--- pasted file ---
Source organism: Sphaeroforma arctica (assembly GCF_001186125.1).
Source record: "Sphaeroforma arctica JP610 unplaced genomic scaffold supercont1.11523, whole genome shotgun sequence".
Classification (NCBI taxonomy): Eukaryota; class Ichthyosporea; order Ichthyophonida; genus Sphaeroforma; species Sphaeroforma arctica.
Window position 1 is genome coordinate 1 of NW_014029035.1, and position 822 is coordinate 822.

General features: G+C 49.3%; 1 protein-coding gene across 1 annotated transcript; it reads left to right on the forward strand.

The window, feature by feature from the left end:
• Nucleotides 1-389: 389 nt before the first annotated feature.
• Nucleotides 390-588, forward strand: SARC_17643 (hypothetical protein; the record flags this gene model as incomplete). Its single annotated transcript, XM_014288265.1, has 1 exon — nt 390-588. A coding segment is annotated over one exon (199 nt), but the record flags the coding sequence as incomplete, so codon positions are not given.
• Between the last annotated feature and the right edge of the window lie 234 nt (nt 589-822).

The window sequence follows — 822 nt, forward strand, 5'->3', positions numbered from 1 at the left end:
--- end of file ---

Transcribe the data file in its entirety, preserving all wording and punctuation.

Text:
Source organism: Sphaeroforma arctica (assembly GCF_001186125.1).
Source record: "Sphaeroforma arctica JP610 unplaced genomic scaffold supercont1.11523, whole genome shotgun sequence".
Classification (NCBI taxonomy): Eukaryota; class Ichthyosporea; order Ichthyophonida; genus Sphaeroforma; species Sphaeroforma arctica.
Window position 1 is genome coordinate 1 of NW_014029035.1, and position 822 is coordinate 822.

General features: G+C 49.3%; 1 protein-coding gene across 1 annotated transcript; it reads left to right on the forward strand.

The window, feature by feature from the left end:
• Nucleotides 1-389: 389 nt before the first annotated feature.
• Nucleotides 390-588, forward strand: SARC_17643 (hypothetical protein; the record flags this gene model as incomplete). Its single annotated transcript, XM_014288265.1, has 1 exon — nt 390-588. A coding segment is annotated over one exon (199 nt), but the record flags the coding sequence as incomplete, so codon positions are not given.
• Between the last annotated feature and the right edge of the window lie 234 nt (nt 589-822).

The window sequence follows — 822 nt, forward strand, 5'->3', positions numbered from 1 at the left end: